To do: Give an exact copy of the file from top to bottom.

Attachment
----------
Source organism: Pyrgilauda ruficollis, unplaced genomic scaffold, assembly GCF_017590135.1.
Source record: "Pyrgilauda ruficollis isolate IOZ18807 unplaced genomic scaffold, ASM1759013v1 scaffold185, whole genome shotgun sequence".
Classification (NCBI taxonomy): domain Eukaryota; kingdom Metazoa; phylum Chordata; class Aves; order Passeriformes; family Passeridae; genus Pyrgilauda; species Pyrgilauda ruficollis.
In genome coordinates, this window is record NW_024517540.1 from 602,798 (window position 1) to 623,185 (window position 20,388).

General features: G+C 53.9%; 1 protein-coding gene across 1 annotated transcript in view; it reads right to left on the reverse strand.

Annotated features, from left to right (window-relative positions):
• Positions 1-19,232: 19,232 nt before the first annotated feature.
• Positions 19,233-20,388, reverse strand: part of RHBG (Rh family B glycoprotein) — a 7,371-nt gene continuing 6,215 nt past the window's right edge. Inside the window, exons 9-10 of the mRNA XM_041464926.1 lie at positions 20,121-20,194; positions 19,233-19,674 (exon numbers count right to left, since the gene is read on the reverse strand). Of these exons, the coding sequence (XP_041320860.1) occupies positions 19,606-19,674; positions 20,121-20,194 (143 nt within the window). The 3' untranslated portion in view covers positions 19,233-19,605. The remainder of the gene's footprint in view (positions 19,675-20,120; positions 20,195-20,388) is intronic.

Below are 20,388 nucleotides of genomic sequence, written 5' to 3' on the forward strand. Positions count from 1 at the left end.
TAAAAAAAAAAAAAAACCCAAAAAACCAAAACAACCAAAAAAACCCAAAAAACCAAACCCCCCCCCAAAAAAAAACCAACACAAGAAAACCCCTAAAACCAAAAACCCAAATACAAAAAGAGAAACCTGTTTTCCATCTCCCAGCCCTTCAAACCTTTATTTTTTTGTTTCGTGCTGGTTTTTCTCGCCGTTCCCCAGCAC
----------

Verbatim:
Source organism: Pyrgilauda ruficollis, unplaced genomic scaffold, assembly GCF_017590135.1.
Source record: "Pyrgilauda ruficollis isolate IOZ18807 unplaced genomic scaffold, ASM1759013v1 scaffold185, whole genome shotgun sequence".
Classification (NCBI taxonomy): domain Eukaryota; kingdom Metazoa; phylum Chordata; class Aves; order Passeriformes; family Passeridae; genus Pyrgilauda; species Pyrgilauda ruficollis.
In genome coordinates, this window is record NW_024517540.1 from 602,798 (window position 1) to 623,185 (window position 20,388).

General features: G+C 53.9%; 1 protein-coding gene across 1 annotated transcript in view; it reads right to left on the reverse strand.

Annotated features, from left to right (window-relative positions):
• Positions 1-19,232: 19,232 nt before the first annotated feature.
• Positions 19,233-20,388, reverse strand: part of RHBG (Rh family B glycoprotein) — a 7,371-nt gene continuing 6,215 nt past the window's right edge. Inside the window, exons 9-10 of the mRNA XM_041464926.1 lie at positions 20,121-20,194; positions 19,233-19,674 (exon numbers count right to left, since the gene is read on the reverse strand). Of these exons, the coding sequence (XP_041320860.1) occupies positions 19,606-19,674; positions 20,121-20,194 (143 nt within the window). The 3' untranslated portion in view covers positions 19,233-19,605. The remainder of the gene's footprint in view (positions 19,675-20,120; positions 20,195-20,388) is intronic.

Below are 20,388 nucleotides of genomic sequence, written 5' to 3' on the forward strand. Positions count from 1 at the left end.
TAAAAAAAAAAAAAAACCCAAAAAACCAAAACAACCAAAAAAACCCAAAAAACCAAACCCCCCCCCAAAAAAAAACCAACACAAGAAAACCCCTAAAACCAAAAACCCAAATACAAAAAGAGAAACCTGTTTTCCATCTCCCAGCCCTTCAAACCTTTATTTTTTTGTTTCGTGCTGGTTTTTCTCGCCGTTCCCCAGCAC